Decking is all complete and needs to be trimmed.  
  Once all the decking was attached we marked out the angles and left a little bit of overhang (about 2”) for aesthetic reasons.  We marked out cutting line using a chalk line and with a circular saw cut the excess wood off the sides.  I will say it was at this point that the deck started to look pretty professional.  I was actually surprised.  LolOnce the decking was all cut and finished we moved onto landscaping.  I knew ahead of time what I was wanting as far as plants went.  Since this deck was “ground level” it wasn’t going to have a railing however I did want to make a nice “railing” around it using some shrubs.  I bought a few Podocarpus plants because they are very easy to trim into any shape and they will end up growing into each other creating a wall-like shrub.  I then bought a few Leyland cypress trees that were planted around the corners of the deck.  I will keep these “trees” within 6’ tall by trimming them.  We threw some red mulch down and embedded a 12’ 4”x 4” pressure treated pole and cemented that into the ground at the end of the deck.  This pole is for the support of the string lights that were next on the list. 
Finished cutting the sides of the deck off and started to lay out the landscaping.
Finished getting the landscaping done and the furniture on the patio.
Another angle.  Sorry it's a bit dark.  We worked hard into the night.  

   Once the landscaping and the pole were in place I needed to wire the string lights up.  I bought some of the new “commercial” string lights Lowes started to carry.  They were cheaper than ones online but were still more expensive than the consumer lights most stores sell, but will last a lot longer.  These string lights had a heavy-duty electrical cord and a nice rubber socket connected to rings to hang the lights. You can find the link for them here:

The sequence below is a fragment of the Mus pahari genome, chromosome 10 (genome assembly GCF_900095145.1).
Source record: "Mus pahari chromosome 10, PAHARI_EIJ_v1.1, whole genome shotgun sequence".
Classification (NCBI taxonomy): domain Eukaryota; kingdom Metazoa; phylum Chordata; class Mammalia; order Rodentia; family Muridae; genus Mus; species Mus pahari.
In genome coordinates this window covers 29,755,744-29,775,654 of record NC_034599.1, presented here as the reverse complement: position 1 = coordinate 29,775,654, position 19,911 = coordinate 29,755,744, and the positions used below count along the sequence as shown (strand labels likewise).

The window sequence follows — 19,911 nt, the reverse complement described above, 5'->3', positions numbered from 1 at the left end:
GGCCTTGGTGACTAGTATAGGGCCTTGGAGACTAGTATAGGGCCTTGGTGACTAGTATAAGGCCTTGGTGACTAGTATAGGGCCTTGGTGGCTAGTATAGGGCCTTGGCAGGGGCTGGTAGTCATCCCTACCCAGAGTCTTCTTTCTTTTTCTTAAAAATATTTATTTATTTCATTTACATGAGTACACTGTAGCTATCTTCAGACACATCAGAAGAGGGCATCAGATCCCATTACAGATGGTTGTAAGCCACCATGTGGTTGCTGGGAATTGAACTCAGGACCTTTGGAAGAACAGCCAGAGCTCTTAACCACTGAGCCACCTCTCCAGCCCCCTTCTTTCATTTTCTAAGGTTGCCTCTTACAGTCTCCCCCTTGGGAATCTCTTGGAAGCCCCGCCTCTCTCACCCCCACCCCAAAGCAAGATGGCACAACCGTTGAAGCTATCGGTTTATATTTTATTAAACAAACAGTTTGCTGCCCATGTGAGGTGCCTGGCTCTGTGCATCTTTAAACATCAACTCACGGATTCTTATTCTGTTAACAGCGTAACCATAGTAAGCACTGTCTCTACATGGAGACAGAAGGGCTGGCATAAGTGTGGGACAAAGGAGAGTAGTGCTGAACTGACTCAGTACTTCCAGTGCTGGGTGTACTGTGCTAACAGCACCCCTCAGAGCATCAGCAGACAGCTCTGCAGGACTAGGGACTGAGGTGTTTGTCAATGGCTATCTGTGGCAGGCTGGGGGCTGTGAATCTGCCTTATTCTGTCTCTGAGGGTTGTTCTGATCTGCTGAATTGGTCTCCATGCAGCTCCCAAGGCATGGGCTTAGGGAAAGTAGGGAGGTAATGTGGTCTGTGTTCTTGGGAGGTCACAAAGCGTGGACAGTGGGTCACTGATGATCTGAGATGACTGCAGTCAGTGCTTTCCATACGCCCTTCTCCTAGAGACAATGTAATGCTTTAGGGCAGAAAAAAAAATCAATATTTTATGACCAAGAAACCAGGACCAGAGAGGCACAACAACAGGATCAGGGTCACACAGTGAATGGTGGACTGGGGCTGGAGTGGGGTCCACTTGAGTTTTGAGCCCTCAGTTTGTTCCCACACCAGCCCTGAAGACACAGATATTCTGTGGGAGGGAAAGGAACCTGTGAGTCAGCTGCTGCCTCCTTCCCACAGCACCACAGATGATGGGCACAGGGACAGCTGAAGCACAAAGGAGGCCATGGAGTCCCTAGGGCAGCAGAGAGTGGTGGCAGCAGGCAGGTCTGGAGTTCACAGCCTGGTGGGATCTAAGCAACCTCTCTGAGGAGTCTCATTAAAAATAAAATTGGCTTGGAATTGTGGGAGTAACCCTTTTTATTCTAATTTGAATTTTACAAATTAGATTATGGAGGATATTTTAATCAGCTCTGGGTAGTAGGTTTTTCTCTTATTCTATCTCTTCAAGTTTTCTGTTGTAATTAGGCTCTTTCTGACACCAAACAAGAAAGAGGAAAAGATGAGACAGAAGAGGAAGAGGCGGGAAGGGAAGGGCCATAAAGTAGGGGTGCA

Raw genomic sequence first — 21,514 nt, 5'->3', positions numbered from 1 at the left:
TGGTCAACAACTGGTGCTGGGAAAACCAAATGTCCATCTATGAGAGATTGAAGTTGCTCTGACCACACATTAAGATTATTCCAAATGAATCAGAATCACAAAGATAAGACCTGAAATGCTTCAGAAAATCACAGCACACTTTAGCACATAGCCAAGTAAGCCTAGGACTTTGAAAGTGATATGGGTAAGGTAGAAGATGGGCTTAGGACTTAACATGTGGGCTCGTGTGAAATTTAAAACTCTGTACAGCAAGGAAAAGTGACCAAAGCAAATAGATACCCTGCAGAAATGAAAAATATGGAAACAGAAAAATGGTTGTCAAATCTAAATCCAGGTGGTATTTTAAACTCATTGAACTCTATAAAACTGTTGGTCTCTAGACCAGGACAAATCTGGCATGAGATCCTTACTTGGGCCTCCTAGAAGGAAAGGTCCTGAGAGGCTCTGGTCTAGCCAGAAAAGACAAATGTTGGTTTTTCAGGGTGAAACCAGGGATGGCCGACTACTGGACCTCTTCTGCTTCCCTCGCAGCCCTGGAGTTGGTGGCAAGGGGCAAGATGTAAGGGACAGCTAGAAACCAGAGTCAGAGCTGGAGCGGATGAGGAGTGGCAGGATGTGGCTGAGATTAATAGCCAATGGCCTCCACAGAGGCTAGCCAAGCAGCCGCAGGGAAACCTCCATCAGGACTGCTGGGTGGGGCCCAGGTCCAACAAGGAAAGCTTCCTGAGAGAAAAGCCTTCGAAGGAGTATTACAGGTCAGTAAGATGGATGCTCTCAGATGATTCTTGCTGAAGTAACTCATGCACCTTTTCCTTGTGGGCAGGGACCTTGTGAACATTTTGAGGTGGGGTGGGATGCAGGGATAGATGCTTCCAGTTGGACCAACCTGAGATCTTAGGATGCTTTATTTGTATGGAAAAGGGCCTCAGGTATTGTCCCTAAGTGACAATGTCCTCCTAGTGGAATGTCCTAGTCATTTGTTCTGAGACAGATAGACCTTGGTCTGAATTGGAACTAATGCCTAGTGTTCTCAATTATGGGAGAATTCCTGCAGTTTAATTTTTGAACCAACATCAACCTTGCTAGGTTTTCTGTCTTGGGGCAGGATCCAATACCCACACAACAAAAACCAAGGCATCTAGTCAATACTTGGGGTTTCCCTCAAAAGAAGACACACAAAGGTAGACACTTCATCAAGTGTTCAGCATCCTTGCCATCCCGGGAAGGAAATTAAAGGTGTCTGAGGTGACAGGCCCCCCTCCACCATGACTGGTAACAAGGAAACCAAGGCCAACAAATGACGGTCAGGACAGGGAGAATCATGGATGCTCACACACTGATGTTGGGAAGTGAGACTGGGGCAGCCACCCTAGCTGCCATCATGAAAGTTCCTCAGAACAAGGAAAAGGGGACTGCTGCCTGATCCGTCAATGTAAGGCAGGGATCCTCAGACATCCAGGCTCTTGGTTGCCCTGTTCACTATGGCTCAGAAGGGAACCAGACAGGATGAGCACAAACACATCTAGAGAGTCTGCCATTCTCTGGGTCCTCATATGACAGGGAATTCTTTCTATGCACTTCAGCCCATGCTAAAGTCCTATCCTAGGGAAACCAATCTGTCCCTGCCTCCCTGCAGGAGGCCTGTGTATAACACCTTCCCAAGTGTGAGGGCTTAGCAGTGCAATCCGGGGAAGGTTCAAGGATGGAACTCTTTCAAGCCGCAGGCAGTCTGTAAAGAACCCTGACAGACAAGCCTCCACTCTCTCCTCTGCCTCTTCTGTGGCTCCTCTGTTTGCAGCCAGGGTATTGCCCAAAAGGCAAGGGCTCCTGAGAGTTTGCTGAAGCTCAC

I bought some 3/32 stainless steel wire with stainless connectors to use as my guide wires from the pole to the house.  I strung up 5 guidelines from the pole to points on the house.  I made sure these were nice and taught before hanging the lights.  I used black zip ties to hang the lights to the guidelines.  This gave me the ability to move and shift the lines once up if I needed to space them out.  Once the lights were hung I needed to move an outlet from the house exterior wall to the pole.  I should have done this before adding the decking, however, it wasn’t that much of an issue.  I used exterior rubber conduit and exterior waterproof boxes for the electrical.  I ran the wires from the exterior outlet under the deck and to the pole.  I wired up a wall outlet using a half-hot method.  I wanted the lights to be on a dimmer because with 5 strands of lights they can get a bit bright.  I wired the bottom outlet to be used only with the wall dimmer while the top outlet would always be on.  I wired everything up and gave it a test.  It worked beautifully.  This video helped me a lot when wiring a half-hot outlet:

Got the dirt and the sod cleared and the lights wired.  Isn't it so pretty? =)

   Once the deck was finished and the lights were up we added our patio furniture and the grill and called her done.  I am so excited to have this build completed.  We finished the deck on January 8, 2017 totaling a 20-day build, not counting my days working Grinchmas at Universal.  So overall I am very happy with the results.  I still have to stain the deck but must wait a few months for the chemicals and moisture to evaporate from the wood.  I think we are going to go with a redwood/ cedar wood color for the final stain.